Once a bacteria-harboring tick attaches itself to your dog, it starts transmitting Lyme disease, within 24 hours. Hence, when you take your dog outside your home, check your dog for ticks after returning indoors. Take special care while inspecting your dog’s legs and underbelly. If you find a tick, then remove it immediately from your dog’s body. After that, monitor your dog for a few days to check whether it is exhibiting any of the symptoms of Lyme disease or not. If the tick has transmitted the disease, then you will come across at least one symptom in the coming weeks.
If you have a puppy or an older dog, then they are at a higher risk of getting affected by Lyme disease. Golden Retrievers, Labradors, Bernese Mountain Dogs, and Shetland Sheepdogs are the breeds that mostly suffer from this disease. Moreover, you can give tick or flea medication to your dog to build its immune system for preventing Lyme disease. Tick medication both in the pill or liquid form is an equally effective line of defense for fighting against Lyme.
How To Treat Lyme Disease In Dogs?
Doxycycline is an antibiotic that veterinarians generally prescribe to treat Lyme disease if your dog’s condition is stable. But, if Lyme disease has adversely affected your dog’s kidney, then this medication won’t work. You can continue the medicine for four weeks. But, if the bacterial infection is severe, then you may need to use this medicine for some more weeks. If your dog feels uncomfortable after taking this medicine, then you can use an anti-inflammatory drug in conjunction.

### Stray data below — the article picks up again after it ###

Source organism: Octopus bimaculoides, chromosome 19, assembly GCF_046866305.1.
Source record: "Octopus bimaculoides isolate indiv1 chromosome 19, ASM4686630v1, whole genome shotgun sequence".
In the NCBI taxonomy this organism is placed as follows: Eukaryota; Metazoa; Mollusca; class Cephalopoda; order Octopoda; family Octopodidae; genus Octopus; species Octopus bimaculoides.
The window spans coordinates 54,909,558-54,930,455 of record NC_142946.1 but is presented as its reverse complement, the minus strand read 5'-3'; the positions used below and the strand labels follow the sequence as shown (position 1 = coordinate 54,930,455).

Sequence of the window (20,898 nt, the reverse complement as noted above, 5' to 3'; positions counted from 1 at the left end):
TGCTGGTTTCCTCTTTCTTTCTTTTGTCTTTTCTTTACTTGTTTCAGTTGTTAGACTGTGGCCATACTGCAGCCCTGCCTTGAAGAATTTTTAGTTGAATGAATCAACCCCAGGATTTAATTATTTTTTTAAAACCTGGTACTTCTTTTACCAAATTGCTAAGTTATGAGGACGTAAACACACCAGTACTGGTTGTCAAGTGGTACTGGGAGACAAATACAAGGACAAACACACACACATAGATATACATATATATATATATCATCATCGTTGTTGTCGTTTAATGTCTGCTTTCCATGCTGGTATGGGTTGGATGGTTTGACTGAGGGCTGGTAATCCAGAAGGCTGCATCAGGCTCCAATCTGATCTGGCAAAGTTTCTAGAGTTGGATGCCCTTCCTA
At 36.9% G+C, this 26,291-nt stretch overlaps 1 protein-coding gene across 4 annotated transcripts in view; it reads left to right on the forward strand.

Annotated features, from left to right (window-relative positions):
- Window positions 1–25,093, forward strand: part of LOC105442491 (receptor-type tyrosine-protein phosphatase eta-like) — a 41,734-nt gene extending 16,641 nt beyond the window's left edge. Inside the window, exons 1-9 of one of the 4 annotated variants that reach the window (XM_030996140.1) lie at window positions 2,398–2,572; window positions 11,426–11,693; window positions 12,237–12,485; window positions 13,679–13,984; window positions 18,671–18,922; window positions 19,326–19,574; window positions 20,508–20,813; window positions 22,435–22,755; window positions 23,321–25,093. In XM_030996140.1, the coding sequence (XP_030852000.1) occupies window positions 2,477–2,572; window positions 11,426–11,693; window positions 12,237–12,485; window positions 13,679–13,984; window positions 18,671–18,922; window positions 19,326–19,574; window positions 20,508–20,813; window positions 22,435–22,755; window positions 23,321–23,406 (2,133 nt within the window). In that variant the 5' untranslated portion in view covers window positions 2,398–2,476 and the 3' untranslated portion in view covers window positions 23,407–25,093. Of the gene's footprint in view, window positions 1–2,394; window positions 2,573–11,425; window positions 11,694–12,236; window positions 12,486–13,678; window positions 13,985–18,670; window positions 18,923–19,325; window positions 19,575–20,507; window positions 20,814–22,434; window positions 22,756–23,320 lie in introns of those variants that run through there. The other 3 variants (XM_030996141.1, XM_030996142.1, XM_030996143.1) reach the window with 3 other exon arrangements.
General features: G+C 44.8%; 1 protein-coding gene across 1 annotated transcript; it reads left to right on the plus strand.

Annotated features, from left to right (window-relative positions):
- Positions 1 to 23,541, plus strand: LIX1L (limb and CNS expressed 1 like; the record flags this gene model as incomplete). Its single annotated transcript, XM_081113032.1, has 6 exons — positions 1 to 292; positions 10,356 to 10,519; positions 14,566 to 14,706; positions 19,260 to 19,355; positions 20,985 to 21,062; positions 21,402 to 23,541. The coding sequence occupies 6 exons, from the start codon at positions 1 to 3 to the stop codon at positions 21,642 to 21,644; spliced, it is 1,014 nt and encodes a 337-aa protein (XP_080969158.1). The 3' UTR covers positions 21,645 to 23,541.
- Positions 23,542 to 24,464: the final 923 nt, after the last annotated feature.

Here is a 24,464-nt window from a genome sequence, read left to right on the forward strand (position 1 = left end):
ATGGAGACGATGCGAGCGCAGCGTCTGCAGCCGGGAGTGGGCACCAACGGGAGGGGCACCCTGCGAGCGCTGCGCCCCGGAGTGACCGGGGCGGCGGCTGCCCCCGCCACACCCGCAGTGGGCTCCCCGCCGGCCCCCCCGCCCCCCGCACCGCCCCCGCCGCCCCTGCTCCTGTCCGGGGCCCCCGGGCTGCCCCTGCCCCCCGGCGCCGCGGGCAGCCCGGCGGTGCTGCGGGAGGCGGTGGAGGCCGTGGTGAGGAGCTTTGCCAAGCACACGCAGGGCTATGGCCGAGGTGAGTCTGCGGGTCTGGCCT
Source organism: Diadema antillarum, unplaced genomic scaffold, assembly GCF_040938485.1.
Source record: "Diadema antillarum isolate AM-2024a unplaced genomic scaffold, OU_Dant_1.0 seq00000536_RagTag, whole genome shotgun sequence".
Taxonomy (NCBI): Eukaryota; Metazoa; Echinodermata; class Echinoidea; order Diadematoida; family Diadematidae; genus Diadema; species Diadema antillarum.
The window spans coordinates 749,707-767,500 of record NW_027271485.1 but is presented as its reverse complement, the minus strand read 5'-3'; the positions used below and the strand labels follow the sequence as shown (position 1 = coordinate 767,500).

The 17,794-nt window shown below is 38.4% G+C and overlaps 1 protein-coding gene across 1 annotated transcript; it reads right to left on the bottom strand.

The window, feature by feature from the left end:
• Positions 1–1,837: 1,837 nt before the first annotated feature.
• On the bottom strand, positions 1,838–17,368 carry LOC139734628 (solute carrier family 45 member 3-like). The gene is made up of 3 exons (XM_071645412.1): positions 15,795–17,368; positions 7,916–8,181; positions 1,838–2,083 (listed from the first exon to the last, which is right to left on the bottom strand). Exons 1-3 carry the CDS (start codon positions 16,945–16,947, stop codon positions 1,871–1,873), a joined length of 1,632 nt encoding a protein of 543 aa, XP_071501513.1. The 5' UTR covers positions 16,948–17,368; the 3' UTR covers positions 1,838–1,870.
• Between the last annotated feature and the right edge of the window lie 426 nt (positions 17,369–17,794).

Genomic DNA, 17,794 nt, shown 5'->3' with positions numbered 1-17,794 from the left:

You can give your dog Doxycycline twice a day after a gap of twelve hours for 30 days. The antibiotics start working immediately, and you will notice an improvement in your dog’s symptoms within 24 or 48 hours. You can contact a veterinarian if you do not find any improvements in your dog’s condition after 72 hours. A single course of antibiotics is sufficient to cure Lyme disease entirely, provided the disease is in the initial stages. But, this disease recurs in case of certain dogs. Still, there is nothing to be worried about as a proper dosage of medicine reduces the likelihood of lifelong consequences.
Consult A Veterinarian For Critical Lyme Disease Effects
If you are consulting a veterinarian, then provide him/her with the full medical history of your dog. Besides this, inform the veterinarian about the organs which are affected by Lyme disease. If the veterinarian deems it necessary, then he/she would recommend some blood tests along with a complete blood cell count. Urinalysis, fecal examinations, and serology are some more tests which your dog might have to go through.
The veterinarian may draw fluid from the affected joints of your dog and test it afterward. The vet may conduct a test to check whether Lyme disease has caused arthritis in your dog or not. You may need to do an X-ray of the painful joints in your dog’s body to analyze bones for abnormalities. If the veterinarian prescribes, then give topical and oral medicines to kill or repel ticks that have moved its way into your dog’s body.
Though these antibiotics hardly have any side effect, it’s always preferred to let the veterinarian administer the daily dose of the antibiotics.
So, give special attention to your dog and take adequate precautionary measures as discussed in this article. If you have gone through the article thoroughly, then you won’t have further difficulties in treating Lyme disease. Therefore, now it’s time to say that your dog can live a long and happy life even after contracting Lyme disease and with the right care and treatment.